Mark Sanborn’s book The Fred Factor is all about those people in a business that go above and beyond. The “Freds” of the world (named after Mark’s highly dedicated and hard working mailman). Last week I met a Fred. (Or rather, a Frederica).
I was traveling on business and had a four-leg flight from Atlanta to Bend, OR. The first leg of my journey was late due to weather and I missed my connecting flight, literally by 5 minutes. Since the flight was late due to weather, the airline would not do anything for me. It wasn’t their fault. The last two legs of my trip were on a different airline, so per the suggestion of the “customer service” rep of the first airline (and I use the term “customer service” lightly) I trekked on over to the adjacent concourse to talk to a quote-unquote “customer service” rep from the other airline. The guy I talked to said that unless the first airline released my second flight to them, he couldn’t do anything. So I trekked back to the first airline in the other concourse to see if they would do that (did I mention I had to take a tram between these two concourses).
I spoke to a different “customer service” lady. This one seemed like she might be nicer than the first. While she was “nice,” she was totally unmoved by my plight. I told her I had to be in Bend that afternoon for a job (I was originally scheduled to arrive 1:30) and the only other flights weren’t going to get me in until around 8 pm! She just kept giving me the company line, “It’s not our fault for the delay, so unfortunately I can’t book you on another flight and we can’t release your second leg to the other airline.” Blah! Blah! Blah!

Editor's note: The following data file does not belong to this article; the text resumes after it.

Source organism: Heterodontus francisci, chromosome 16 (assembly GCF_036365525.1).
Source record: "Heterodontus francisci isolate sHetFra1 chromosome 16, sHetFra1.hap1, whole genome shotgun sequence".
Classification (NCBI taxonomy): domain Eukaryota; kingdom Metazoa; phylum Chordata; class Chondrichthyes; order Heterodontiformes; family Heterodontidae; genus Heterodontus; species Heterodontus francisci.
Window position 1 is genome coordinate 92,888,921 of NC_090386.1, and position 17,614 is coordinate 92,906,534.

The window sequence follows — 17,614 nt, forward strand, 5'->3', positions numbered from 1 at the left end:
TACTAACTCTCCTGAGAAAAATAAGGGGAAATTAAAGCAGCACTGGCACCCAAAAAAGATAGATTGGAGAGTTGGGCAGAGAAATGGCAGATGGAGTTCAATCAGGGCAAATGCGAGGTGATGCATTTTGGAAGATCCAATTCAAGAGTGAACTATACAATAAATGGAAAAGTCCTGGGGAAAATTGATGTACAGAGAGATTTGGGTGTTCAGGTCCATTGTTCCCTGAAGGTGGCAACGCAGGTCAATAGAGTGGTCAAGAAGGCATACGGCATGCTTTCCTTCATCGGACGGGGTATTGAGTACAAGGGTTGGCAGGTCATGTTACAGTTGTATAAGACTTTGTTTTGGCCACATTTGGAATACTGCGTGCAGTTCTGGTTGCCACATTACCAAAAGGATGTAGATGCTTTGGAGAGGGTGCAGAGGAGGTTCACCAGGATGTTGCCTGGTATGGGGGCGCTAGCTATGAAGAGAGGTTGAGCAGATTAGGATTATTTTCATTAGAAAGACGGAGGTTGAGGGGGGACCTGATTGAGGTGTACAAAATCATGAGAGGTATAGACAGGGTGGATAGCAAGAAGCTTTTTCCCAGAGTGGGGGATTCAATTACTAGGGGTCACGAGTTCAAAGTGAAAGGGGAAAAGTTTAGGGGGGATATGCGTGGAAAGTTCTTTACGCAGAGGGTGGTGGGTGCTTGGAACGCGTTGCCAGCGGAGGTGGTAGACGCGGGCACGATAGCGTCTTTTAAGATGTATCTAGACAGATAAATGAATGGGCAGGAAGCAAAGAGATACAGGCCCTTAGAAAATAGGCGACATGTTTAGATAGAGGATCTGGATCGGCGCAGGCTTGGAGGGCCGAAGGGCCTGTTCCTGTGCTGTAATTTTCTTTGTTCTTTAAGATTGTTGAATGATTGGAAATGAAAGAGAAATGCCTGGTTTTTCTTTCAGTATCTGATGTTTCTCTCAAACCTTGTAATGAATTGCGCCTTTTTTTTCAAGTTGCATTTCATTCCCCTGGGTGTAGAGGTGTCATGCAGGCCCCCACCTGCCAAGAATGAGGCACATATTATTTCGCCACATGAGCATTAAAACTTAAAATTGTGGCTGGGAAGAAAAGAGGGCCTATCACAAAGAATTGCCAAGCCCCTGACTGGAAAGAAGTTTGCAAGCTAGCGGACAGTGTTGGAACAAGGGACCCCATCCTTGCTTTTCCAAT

At this moment I kept thinking of that scene in “Meet the Parents” where Ben Stiller is dealing with the uncaring, unmotivated flight attendant with the painted -n smile. Yeah. You know the scene. I was getting very frustrated. I would soon have to call my client and tell him I was going to miss a whole day. I called my wife instead and she did what she does so well. Kept me calm, cool and collected. I whipped out a quick prayer (couldn’t hurt, right) then headed BACK to the other concourse again. The guy I spoke to wasn’t there. Instead, I was blessed to find my Frederica. She was a nice woman who looked like Diane Keaton from “Father of the Bride.” I told her my plight and she said, “Stay right here and let me see what I can do.”
After about a half hour of negotiating with the other airline on my behalf, she got me on a flight on her airline that would get me into Bend at 3:15 (only 90 minutes later than my original arrival time). Imagine that. Someone actually WAS able to switch the flights for me.
In today’s competitive environment, I’m still amazed when companies offer crappy customer service. Yes, I know it wasn’t the airline’s fault they were late, but obviously, it WAS possible to help me. It just took someone who cared enough to make the arrangements.
In your business, are you a Fred? Do you care about your clients? Are you willing to help them in any way possible, even if the predicament is not your fault? Or are you one of those people that love to dish out the party line?
I would give anything for Zappos to start an airline!